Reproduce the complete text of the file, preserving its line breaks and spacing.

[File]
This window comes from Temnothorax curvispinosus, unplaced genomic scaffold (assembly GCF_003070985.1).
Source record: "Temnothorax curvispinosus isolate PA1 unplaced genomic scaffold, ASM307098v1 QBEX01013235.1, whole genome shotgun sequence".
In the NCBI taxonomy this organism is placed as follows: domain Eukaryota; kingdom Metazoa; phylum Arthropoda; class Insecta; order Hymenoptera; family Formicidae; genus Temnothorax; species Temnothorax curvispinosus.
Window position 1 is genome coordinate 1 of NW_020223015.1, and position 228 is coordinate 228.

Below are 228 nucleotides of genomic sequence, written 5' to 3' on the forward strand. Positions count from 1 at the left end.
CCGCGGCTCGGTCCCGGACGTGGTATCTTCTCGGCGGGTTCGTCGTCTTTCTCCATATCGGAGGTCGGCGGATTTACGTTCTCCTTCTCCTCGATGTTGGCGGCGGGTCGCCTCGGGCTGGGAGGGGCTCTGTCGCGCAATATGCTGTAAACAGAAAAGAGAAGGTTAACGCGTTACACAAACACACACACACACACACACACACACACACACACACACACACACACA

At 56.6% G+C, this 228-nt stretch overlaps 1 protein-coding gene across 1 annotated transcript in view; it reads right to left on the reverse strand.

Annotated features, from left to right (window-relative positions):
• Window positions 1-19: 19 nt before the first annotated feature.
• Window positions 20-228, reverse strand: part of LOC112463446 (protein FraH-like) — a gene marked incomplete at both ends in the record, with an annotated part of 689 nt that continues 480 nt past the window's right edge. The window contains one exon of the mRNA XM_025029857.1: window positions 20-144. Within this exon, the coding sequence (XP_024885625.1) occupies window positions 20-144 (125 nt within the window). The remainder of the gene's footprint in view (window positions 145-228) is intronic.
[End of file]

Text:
This window comes from Temnothorax curvispinosus, unplaced genomic scaffold (assembly GCF_003070985.1).
Source record: "Temnothorax curvispinosus isolate PA1 unplaced genomic scaffold, ASM307098v1 QBEX01013235.1, whole genome shotgun sequence".
In the NCBI taxonomy this organism is placed as follows: domain Eukaryota; kingdom Metazoa; phylum Arthropoda; class Insecta; order Hymenoptera; family Formicidae; genus Temnothorax; species Temnothorax curvispinosus.
Window position 1 is genome coordinate 1 of NW_020223015.1, and position 228 is coordinate 228.

Below are 228 nucleotides of genomic sequence, written 5' to 3' on the forward strand. Positions count from 1 at the left end.
CCGCGGCTCGGTCCCGGACGTGGTATCTTCTCGGCGGGTTCGTCGTCTTTCTCCATATCGGAGGTCGGCGGATTTACGTTCTCCTTCTCCTCGATGTTGGCGGCGGGTCGCCTCGGGCTGGGAGGGGCTCTGTCGCGCAATATGCTGTAAACAGAAAAGAGAAGGTTAACGCGTTACACAAACACACACACACACACACACACACACACACACACACACACACACACA

At 56.6% G+C, this 228-nt stretch overlaps 1 protein-coding gene across 1 annotated transcript in view; it reads right to left on the reverse strand.

Annotated features, from left to right (window-relative positions):
• Window positions 1-19: 19 nt before the first annotated feature.
• Window positions 20-228, reverse strand: part of LOC112463446 (protein FraH-like) — a gene marked incomplete at both ends in the record, with an annotated part of 689 nt that continues 480 nt past the window's right edge. The window contains one exon of the mRNA XM_025029857.1: window positions 20-144. Within this exon, the coding sequence (XP_024885625.1) occupies window positions 20-144 (125 nt within the window). The remainder of the gene's footprint in view (window positions 145-228) is intronic.